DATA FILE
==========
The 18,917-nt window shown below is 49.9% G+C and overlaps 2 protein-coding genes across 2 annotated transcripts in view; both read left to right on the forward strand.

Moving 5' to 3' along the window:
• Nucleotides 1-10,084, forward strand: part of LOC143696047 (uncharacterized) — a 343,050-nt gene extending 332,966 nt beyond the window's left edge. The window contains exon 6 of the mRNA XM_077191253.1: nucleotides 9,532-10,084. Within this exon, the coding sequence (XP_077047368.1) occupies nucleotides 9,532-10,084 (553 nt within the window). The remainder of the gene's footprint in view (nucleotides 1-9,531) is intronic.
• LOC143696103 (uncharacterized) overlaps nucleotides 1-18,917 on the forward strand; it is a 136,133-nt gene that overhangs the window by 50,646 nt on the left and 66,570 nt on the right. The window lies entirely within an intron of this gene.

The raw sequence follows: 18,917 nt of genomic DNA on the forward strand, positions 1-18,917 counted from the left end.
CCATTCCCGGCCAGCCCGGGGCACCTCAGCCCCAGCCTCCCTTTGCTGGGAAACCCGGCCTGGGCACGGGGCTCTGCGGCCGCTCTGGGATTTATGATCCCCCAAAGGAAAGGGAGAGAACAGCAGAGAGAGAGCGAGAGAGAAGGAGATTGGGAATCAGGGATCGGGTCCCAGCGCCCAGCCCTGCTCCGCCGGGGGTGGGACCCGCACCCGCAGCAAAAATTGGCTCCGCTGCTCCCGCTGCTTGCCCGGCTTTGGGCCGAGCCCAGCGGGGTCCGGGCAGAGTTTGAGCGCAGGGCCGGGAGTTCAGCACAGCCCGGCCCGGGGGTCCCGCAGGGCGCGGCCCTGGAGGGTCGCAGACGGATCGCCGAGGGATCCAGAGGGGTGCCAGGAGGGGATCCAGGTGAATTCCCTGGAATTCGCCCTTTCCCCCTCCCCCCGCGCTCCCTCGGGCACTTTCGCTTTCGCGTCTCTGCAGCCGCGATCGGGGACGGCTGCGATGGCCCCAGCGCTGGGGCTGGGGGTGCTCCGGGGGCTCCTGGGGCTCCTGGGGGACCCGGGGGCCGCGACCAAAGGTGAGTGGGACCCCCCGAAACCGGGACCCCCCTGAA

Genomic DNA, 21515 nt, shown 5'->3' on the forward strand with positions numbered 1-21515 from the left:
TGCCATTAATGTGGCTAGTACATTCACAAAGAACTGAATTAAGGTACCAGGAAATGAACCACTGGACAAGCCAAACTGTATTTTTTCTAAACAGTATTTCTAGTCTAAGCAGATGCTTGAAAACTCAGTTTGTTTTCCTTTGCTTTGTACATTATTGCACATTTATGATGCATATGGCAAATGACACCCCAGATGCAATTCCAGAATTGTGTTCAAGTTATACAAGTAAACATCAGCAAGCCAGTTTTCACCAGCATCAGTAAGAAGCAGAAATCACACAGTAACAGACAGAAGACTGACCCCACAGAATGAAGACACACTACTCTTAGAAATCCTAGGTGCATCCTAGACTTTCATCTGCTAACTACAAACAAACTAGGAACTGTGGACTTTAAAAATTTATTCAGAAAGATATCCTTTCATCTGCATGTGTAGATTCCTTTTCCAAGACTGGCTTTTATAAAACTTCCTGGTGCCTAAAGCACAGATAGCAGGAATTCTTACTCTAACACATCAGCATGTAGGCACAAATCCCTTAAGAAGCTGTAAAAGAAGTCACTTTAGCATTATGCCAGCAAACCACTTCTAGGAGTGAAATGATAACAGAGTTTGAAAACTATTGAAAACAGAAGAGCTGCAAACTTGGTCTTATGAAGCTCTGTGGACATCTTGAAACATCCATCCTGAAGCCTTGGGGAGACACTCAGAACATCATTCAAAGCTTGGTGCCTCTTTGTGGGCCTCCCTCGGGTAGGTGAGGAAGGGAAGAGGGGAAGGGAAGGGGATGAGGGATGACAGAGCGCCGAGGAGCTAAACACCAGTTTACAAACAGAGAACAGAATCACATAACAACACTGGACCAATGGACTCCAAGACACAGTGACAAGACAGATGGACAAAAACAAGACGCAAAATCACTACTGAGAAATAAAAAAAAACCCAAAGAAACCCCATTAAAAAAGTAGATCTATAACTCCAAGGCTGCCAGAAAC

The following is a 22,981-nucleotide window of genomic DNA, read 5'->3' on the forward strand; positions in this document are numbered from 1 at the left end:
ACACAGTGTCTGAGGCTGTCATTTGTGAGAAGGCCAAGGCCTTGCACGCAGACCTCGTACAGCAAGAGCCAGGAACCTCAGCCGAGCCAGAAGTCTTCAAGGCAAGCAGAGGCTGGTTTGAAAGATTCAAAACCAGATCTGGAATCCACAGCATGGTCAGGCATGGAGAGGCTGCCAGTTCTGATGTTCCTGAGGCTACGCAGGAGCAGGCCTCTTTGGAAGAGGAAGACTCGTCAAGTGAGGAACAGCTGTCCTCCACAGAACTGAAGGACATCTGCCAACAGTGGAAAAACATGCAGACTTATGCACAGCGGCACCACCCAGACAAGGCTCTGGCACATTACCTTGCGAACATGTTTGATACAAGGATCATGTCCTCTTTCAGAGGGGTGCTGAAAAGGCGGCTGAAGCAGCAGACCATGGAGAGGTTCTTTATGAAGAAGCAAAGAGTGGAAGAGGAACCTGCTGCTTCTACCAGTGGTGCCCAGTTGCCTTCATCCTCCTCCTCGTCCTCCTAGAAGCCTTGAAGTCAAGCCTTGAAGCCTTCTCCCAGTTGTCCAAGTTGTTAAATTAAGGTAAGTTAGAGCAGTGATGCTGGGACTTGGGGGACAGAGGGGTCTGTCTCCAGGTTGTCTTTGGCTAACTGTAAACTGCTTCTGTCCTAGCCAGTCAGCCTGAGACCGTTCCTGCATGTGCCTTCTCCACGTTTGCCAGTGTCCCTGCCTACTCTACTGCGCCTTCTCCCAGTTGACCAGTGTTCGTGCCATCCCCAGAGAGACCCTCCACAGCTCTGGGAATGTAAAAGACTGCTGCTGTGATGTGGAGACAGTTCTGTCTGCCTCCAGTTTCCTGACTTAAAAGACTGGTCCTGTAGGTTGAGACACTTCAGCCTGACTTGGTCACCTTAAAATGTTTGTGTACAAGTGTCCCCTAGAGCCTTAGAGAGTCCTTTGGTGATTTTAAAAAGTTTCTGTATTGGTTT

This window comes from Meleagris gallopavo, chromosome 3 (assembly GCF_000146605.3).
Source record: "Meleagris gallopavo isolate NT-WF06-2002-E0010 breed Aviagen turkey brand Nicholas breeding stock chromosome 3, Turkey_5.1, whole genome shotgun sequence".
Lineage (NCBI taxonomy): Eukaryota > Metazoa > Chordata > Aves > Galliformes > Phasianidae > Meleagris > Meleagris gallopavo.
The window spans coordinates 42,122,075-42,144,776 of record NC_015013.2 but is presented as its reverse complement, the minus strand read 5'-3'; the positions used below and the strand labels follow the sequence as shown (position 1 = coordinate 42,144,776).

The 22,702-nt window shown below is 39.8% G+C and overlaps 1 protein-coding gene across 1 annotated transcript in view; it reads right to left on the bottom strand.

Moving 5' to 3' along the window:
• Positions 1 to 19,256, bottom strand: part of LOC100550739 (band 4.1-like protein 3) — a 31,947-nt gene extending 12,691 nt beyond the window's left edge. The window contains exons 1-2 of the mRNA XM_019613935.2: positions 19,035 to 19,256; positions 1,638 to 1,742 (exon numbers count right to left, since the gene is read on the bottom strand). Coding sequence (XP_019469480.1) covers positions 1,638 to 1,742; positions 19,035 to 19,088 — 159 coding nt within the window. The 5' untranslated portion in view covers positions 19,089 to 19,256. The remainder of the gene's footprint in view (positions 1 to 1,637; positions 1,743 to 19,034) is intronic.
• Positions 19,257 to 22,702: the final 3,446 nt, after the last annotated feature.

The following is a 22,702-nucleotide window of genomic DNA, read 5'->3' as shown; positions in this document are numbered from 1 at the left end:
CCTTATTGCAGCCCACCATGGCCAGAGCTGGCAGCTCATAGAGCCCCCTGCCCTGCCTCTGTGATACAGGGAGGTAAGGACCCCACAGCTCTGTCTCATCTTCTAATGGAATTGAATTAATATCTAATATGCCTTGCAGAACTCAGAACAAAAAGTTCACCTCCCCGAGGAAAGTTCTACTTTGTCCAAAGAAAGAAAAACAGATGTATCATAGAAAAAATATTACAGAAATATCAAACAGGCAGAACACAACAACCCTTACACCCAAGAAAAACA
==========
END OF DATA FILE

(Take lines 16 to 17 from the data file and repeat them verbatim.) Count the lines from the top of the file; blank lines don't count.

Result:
Moving 5' to 3' along the window:
• Positions 1 to 19,256, bottom strand: part of LOC100550739 (band 4.1-like protein 3) — a 31,947-nt gene extending 12,691 nt beyond the window's left edge. The window contains exons 1-2 of the mRNA XM_019613935.2: positions 19,035 to 19,256; positions 1,638 to 1,742 (exon numbers count right to left, since the gene is read on the bottom strand). Coding sequence (XP_019469480.1) covers positions 1,638 to 1,742; positions 19,035 to 19,088 — 159 coding nt within the window. The 5' untranslated portion in view covers positions 19,089 to 19,256. The remainder of the gene's footprint in view (positions 1 to 1,637; positions 1,743 to 19,034) is intronic.